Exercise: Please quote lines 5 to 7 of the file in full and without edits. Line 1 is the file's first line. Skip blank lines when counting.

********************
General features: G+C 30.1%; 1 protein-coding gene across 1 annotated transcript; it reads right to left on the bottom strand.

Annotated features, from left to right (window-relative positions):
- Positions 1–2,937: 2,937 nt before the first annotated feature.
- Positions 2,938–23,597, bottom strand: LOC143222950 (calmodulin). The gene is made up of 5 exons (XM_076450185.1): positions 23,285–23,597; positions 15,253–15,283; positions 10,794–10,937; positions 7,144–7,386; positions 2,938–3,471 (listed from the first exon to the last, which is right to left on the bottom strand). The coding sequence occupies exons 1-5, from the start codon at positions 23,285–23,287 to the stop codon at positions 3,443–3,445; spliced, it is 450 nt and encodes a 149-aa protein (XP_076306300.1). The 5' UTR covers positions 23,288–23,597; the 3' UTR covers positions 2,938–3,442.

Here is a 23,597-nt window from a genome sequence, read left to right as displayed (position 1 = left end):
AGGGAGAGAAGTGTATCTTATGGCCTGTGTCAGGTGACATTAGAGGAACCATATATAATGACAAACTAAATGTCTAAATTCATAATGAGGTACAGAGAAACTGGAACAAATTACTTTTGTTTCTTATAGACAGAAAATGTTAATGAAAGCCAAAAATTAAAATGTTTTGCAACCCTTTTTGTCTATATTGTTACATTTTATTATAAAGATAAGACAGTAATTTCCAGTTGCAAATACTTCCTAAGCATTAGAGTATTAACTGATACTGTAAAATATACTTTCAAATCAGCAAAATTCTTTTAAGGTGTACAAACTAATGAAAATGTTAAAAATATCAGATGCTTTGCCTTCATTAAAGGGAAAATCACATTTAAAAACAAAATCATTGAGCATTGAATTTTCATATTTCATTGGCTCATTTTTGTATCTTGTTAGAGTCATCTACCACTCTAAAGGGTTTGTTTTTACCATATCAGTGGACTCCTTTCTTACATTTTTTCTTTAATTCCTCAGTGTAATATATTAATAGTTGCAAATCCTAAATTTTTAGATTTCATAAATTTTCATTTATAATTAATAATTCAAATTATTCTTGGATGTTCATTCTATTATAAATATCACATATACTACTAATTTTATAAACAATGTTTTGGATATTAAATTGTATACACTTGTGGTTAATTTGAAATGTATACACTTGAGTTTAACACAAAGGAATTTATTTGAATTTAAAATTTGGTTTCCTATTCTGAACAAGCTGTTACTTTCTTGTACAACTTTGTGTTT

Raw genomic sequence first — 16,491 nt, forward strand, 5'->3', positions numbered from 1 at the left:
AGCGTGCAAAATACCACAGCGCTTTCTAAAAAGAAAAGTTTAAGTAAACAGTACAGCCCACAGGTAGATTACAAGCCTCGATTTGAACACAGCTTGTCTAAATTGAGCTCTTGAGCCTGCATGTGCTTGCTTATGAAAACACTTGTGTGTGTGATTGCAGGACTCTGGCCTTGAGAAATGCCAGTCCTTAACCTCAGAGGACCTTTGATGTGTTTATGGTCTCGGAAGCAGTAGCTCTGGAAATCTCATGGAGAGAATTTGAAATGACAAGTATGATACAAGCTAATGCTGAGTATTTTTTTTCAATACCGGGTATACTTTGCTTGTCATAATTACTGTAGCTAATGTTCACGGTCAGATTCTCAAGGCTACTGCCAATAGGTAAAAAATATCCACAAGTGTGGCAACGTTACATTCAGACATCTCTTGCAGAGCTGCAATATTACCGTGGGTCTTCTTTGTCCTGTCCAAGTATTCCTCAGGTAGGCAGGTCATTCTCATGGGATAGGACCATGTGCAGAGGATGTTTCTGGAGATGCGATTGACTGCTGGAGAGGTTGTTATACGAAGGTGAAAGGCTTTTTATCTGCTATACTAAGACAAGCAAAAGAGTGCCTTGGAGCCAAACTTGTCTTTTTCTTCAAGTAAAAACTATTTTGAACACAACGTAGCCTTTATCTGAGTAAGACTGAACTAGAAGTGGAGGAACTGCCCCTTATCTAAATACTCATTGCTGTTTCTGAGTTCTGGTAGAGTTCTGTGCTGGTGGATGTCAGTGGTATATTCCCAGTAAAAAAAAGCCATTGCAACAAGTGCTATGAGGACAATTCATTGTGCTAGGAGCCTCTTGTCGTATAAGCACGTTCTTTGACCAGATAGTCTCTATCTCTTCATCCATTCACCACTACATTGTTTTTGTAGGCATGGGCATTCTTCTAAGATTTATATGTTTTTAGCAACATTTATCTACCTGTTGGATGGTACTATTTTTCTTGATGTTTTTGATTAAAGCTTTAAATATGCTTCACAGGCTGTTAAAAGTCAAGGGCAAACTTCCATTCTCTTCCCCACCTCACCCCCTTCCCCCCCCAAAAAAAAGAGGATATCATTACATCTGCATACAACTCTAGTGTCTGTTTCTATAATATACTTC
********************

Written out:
Here is a 23,597-nt window from a genome sequence, read left to right as displayed (position 1 = left end):
AGGGAGAGAAGTGTATCTTATGGCCTGTGTCAGGTGACATTAGAGGAACCATATATAATGACAAACTAAATGTCTAAATTCATAATGAGGTACAGAGAAACTGGAACAAATTACTTTTGTTTCTTATAGACAGAAAATGTTAATGAAAGCCAAAAATTAAAATGTTTTGCAACCCTTTTTGTCTATATTGTTACATTTTATTATAAAGATAAGACAGTAATTTCCAGTTGCAAATACTTCCTAAGCATTAGAGTATTAACTGATACTGTAAAATATACTTTCAAATCAGCAAAATTCTTTTAAGGTGTACAAACTAATGAAAATGTTAAAAATATCAGATGCTTTGCCTTCATTAAAGGGAAAATCACATTTAAAAACAAAATCATTGAGCATTGAATTTTCATATTTCATTGGCTCATTTTTGTATCTTGTTAGAGTCATCTACCACTCTAAAGGGTTTGTTTTTACCATATCAGTGGACTCCTTTCTTACATTTTTTCTTTAATTCCTCAGTGTAATATATTAATAGTTGCAAATCCTAAATTTTTAGATTTCATAAATTTTCATTTATAATTAATAATTCAAATTATTCTTGGATGTTCATTCTATTATAAATATCACATATACTACTAATTTTATAAACAATGTTTTGGATATTAAATTGTATACACTTGTGGTTAATTTGAAATGTATACACTTGAGTTTAACACAAAGGAATTTATTTGAATTTAAAATTTGGTTTCCTATTCTGAACAAGCTGTTACTTTCTTGTACAACTTTGTGTTT

Raw genomic sequence first — 16,491 nt, forward strand, 5'->3', positions numbered from 1 at the left: